Every phone call or customer request during the week of Christmas and Hanukkah is a sprint. Gone is the leisurely ordering pace of other months. I found myself sending two, sometimes three orders a day to ensure securing a particular title and delivery when I need it. Some books are so hot (Plenty and Death Comes to Pemberley, to mention a few) that when they turn up in a stock check you order immediately to get the book rather than waiting until the end of the day and risk losing out because it’s now out of stock.
As I left work yesterday, Elizabeth was on hold with Baker and Taylor checking on a CD for South Pacific while making a note about just how to get the Complete Peanuts 1963-1966 that seemed to only be out of stock right now, but was in stock when the order was placed. It’s a very frustrating situation to explain to customers that stock levels fluctuate constantly. I tried in vain to explain to someone why the said Peanuts book was now really hard to get fast. She made it clear she didn’t really care about that. What she cared about, and rightly so, was when her book was going to come in.
I did not tear my hair out, but rather called the small publisher and asked about shipping. I was told I had just missed the cut-off for standard free shipping to get to me in time, so I had to do express, and order 25 more books that I wasn’t sure I could sell. But it was that or getting half my usual discount. Every day is like this. Over and over. As we help customers find books for every member of their family we are still putting out other fires. Where is the missing box from the distributor? Why am I being told I missed the order cut-off for next day shipping by two minutes? Why does the cash drawer that was perfect this morning now only contains twenties, five dollar bills, and dimes? We are so busy there is literally not enough time in the day to get it all done. That would explain why Elizabeth toils in the store well past dinner; it’s the only time she can think and get organized.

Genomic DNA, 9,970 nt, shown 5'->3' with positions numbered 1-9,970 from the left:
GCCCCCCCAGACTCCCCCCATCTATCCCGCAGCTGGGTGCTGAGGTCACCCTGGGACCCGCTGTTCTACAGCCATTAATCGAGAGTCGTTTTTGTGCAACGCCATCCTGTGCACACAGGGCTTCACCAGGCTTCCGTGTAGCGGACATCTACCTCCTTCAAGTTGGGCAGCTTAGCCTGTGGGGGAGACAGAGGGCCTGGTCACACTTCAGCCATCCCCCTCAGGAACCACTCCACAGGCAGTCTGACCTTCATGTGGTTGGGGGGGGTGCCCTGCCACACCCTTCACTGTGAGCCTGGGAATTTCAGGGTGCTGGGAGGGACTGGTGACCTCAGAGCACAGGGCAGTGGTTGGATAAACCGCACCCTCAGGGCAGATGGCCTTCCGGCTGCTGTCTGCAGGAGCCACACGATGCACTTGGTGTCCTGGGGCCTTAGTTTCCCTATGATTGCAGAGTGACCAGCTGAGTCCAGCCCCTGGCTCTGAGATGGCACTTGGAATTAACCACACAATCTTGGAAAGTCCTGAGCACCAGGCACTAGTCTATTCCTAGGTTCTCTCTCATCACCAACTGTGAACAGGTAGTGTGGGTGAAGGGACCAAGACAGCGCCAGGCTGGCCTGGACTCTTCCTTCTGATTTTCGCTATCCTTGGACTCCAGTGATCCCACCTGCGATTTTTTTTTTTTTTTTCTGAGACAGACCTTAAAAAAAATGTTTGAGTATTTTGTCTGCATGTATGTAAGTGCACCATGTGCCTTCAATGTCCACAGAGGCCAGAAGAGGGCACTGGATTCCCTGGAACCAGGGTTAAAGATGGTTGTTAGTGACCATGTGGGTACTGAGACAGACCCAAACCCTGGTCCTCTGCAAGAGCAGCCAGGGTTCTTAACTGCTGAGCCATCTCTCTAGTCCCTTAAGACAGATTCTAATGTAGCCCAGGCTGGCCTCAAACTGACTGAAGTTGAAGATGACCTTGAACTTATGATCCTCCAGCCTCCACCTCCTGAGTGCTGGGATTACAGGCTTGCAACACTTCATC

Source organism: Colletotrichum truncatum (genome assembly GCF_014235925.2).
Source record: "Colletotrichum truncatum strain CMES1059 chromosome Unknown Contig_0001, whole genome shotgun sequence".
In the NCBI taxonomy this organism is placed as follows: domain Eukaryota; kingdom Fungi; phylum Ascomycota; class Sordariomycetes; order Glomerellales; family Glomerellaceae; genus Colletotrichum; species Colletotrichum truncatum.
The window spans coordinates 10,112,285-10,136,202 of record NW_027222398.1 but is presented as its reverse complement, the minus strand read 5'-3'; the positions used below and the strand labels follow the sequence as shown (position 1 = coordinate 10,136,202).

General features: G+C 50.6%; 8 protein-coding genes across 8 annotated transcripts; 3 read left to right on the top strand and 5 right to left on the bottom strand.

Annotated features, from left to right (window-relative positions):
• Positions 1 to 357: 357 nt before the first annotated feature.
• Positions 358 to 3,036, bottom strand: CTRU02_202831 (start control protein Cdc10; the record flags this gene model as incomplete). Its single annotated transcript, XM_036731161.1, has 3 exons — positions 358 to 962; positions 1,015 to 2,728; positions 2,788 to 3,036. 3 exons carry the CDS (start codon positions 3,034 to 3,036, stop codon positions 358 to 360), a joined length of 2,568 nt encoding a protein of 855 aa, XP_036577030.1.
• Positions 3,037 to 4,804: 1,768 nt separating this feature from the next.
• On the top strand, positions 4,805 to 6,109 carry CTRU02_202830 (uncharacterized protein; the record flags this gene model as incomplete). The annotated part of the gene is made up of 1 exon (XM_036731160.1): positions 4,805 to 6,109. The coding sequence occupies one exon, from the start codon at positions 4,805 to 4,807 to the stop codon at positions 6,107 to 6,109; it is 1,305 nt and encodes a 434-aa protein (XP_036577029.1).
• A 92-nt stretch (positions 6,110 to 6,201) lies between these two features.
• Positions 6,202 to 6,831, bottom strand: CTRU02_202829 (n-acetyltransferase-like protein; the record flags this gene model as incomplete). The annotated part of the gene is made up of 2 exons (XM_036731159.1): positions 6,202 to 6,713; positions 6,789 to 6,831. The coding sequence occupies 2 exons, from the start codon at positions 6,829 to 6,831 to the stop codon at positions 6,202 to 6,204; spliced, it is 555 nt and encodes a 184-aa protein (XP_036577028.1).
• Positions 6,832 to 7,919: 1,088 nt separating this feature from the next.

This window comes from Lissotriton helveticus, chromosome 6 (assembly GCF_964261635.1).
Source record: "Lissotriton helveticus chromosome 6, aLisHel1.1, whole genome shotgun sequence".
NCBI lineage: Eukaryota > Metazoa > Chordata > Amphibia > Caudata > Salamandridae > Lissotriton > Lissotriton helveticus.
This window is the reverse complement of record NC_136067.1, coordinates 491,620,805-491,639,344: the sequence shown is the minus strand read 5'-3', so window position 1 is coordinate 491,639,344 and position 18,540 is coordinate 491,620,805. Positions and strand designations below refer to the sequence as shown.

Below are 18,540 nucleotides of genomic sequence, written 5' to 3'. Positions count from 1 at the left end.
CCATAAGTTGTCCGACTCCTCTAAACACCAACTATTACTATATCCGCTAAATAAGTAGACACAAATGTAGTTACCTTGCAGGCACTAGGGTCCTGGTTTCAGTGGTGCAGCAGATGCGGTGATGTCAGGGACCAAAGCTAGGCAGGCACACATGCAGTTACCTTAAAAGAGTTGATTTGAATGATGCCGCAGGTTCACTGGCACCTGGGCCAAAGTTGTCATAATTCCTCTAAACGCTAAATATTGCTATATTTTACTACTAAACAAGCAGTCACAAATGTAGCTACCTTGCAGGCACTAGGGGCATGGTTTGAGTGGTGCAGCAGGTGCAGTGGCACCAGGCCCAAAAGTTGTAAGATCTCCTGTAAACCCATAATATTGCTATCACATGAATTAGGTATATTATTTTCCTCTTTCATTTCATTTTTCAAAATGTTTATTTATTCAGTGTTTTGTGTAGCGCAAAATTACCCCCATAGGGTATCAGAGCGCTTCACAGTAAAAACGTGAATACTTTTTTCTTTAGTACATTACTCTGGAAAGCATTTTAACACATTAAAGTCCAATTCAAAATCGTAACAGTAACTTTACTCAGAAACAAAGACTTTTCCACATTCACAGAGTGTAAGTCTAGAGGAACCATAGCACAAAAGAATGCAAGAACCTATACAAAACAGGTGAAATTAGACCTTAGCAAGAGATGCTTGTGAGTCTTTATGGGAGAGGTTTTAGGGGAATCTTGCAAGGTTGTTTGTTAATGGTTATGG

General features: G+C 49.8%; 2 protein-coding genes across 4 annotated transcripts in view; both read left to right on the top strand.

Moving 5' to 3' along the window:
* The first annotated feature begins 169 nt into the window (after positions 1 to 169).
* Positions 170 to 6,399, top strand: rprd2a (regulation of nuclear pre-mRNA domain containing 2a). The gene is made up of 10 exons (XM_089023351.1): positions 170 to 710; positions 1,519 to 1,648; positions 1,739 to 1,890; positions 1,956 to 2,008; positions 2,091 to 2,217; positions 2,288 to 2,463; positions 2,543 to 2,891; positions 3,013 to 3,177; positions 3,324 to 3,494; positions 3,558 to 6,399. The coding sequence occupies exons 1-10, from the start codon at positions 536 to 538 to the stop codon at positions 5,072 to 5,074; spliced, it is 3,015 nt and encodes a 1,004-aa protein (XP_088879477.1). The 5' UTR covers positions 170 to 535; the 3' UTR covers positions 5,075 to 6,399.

Oh, add to this chaos of calling in the myriad of special orders and the day can fly by at an alarmingly fast rate. It’s often 4 pm when there is a lull and all of us booksellers look at each other and someone says, “Have you eaten?” and we all realize we’re starving. Pizza is ordered and we snack on Christmas cookies and coffee while we wait for the delivery. No one has eaten since breakfast. It feels a little bit like a siege, but a very fun one. It didn’t help that the local newspaper had a front page article about a book we only had two of and said we were one of the two bookstores in the state that had the book. We were able to get 10 books and in the span of two hours we already had 15 special orders for it. We allocated the last stock in the warehouse and will keep our fingers crossed come Friday that the books actually come in. Had we had a week’s heads up, we could have brought in enough copies for all the folks who wanted one.
We are ready for anything. In one minute the store can go from three people browsing to completely full. And it stays full for hours. The two main registers are flying and the back computer in the office is also used to process sales. Customers stand in the office and look around. Some look  a little scared by all the stuff, although it’s actually pretty neat. Others love it. One guy today said he loved the energy of “the little room.” It was charming.
There are more people working than normal and that adds to the bustle. Our back counter area is not large enough to easily contain more than two people, so when up to three more folks are working, it can feel like a dance to just pull a special order from the shelf. And we have our Christmas miracles: books found that we thought we couldn’t get, finding a book that delights the customer, someone giving up a book after seeing someone else really, really wants it.